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dc.contributor.authorLin, Long 16:22:44 (GMT) 16:22:44 (GMT)
dc.description.abstractActive transportation, such as walking and cycling, are typically considered the first and last mile options for people who live close to transit corridors or transit hubs. Compared to walking, cycling allows faster travel and longer trip distances can help to increase transit catchment area. Bicycle-transit integration has been discussed by many researchers around the world, and it has become a popular topic alongside the movements to reduce carbon emissions. This thesis aims to understand what conditions are necessary for existing LRT riders to use or will be encouraged to use bicycles as a feeder mode to access or egress from the LRT stations, specifically the role of bicycle infrastructure by using the City of Kitchener and the City of Waterloo (KW) as a case study. Studies showed that bicycle infrastructure plays a crucial role in promoting bike-transit integration by providing convenient, fast, and safe access and egress stages during a trip within public transportation. However, a review of the literature identified three gaps where existing LRT-related literature has mostly focused on large cities and rarely on mid-size cities like KW. Minimal research has been conducted on bicycle infrastructure in a mid-sized city context. In addition, most bicycle-transit integration studies have focused on bicycle–commuter rail or bicycle–metro subjects, with less discussion of LRT. A better understanding of bicycle–LRT integration in mid-sized cities is needed. The thesis study used a quantitative approach in which the researcher designed and distributed online web-based surveys via social media and collected the data during the COVID-19 pandemic, where physical distancing rules and restrictions on face-to-face research was prohibited. The analysis results showed a great potential for promoting bicycle–LRT integration from the participants’ feedbacks. Separated bike lanes and on-street painted bicycle lanes were the most important aspects of promoting such actions, along with bicycle parking at LRT stations, cycling network connectivity, designated signages and traffic lights. The study’s regression analysis showed that the more important the participants thought that bicycle infrastructure elements affected their decisions to use bicycles as a feeder mode to access or egress LRT stations, the more likely they were to use bicycles, if these bicycle infrastructures satisfied their needs. The overall results are consistent with previous studies examining bicycle infrastructure importance in encouraging people to cycle. The lack of bicycle infrastructures, such bike share, separated bicycle lanes, designated signage, and parking at the current stage, were cited as reasons that discourage people from using bicycles. Transit accessibility in cities is a topical and urgent issue. Municipal planners should fully embrace denser, mixed-use growth that will support more active and public transportation and transit-oriented developments along the LRT corridor. Planners should play multiple roles in such projects by fulfilling professional duties, providing advice, and advocating for projects that support bicycle–LRT integration. In addition, planners should ensure people with lower-income and minority groups’ accessibility of the bicycle and bicycle infrastructure to ensure accessibility equity.en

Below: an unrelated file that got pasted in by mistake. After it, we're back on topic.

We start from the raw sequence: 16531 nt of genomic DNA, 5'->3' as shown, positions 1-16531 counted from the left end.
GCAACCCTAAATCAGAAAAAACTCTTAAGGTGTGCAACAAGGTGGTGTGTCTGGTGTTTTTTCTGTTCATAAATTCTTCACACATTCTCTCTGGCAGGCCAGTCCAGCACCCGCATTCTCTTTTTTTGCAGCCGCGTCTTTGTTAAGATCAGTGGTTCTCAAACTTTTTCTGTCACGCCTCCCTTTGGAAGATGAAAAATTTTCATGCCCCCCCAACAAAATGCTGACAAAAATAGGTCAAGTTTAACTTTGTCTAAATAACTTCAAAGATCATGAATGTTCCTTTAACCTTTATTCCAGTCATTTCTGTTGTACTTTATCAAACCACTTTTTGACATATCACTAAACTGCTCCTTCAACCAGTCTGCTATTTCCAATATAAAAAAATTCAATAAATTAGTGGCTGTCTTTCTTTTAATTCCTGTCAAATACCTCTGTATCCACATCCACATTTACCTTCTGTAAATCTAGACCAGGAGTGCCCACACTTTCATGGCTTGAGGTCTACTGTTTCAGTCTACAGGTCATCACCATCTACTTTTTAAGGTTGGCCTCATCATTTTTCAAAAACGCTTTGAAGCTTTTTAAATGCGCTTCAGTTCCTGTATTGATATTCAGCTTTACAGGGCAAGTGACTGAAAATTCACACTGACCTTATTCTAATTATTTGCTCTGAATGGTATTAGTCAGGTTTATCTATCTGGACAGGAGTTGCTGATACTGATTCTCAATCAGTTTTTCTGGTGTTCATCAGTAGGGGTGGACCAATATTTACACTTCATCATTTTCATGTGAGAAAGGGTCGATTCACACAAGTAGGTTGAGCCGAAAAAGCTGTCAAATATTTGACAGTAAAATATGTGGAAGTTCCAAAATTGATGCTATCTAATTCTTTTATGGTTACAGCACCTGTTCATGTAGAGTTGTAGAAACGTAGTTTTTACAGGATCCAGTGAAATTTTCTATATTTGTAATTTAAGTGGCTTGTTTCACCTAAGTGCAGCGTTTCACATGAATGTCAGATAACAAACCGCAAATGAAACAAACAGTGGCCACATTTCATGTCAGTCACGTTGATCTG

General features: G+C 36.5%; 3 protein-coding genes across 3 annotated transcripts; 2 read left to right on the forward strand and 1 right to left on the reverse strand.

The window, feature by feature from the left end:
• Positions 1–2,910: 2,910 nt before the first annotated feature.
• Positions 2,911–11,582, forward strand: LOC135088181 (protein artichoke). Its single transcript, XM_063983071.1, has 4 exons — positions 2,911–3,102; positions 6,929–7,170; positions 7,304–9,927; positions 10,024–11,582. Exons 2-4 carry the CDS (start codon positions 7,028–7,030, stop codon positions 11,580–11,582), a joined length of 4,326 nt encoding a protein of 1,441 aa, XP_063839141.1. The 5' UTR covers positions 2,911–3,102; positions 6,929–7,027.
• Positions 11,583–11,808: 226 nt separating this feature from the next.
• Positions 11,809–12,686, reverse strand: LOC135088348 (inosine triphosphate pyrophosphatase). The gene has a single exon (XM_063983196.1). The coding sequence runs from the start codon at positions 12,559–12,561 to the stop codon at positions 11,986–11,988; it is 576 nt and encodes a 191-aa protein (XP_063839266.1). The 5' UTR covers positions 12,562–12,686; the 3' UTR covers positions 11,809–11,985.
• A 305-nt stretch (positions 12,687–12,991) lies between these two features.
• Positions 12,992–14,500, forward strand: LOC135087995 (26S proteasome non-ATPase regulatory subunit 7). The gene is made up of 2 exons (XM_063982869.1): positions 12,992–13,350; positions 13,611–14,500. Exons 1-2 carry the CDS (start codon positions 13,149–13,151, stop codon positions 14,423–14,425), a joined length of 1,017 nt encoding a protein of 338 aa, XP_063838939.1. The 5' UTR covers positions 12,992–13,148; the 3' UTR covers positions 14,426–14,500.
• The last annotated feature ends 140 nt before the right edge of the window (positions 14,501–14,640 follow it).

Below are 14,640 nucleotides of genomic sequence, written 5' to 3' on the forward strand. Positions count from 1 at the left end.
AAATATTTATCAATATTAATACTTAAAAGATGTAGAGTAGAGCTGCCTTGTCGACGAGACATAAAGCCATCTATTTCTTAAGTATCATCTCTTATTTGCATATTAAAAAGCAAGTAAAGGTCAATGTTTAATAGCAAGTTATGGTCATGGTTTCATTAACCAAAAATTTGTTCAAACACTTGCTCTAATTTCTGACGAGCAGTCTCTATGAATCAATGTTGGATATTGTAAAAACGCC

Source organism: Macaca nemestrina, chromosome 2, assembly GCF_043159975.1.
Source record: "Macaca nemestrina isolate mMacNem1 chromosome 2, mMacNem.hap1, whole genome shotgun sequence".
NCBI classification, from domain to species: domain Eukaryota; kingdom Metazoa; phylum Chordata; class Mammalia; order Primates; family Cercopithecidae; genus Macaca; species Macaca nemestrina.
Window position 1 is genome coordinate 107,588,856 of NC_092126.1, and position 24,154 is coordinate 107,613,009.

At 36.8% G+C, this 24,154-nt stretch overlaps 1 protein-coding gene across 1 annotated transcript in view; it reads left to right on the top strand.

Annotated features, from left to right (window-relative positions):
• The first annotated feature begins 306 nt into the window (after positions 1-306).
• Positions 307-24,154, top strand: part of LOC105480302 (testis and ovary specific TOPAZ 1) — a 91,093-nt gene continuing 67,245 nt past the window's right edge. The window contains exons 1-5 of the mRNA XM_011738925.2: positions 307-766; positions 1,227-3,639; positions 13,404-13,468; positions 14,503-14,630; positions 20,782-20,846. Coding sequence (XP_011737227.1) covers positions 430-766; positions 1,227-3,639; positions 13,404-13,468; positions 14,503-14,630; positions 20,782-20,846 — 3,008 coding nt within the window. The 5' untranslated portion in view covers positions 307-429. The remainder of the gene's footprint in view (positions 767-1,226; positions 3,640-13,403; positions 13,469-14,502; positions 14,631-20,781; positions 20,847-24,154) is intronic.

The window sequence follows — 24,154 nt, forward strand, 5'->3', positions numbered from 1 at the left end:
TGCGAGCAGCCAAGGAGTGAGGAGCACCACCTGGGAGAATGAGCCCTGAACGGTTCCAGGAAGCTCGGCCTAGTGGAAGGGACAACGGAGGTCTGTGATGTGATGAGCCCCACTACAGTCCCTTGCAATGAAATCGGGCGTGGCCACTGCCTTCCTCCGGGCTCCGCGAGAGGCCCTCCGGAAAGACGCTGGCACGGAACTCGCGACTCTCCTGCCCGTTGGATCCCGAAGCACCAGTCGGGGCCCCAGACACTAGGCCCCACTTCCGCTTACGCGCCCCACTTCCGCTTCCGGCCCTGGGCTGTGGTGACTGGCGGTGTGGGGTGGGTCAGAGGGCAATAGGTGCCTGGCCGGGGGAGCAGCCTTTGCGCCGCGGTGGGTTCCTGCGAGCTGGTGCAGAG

dc.publisherUniversity of Waterlooen
dc.subjectbicycle-light rail transit integrationen
dc.subjectbicycle infrastructure preferenceen
dc.titleBicycle-Light Rail Transit Integration in Kitchener-Waterlooen
dc.typeMaster Thesisen
dc.pendingfalse of Planningen of Waterlooen
uws-etd.degreeMaster of Artsen
uws.contributor.advisorZhu, Qian
uws.contributor.affiliation1Faculty of Environmenten

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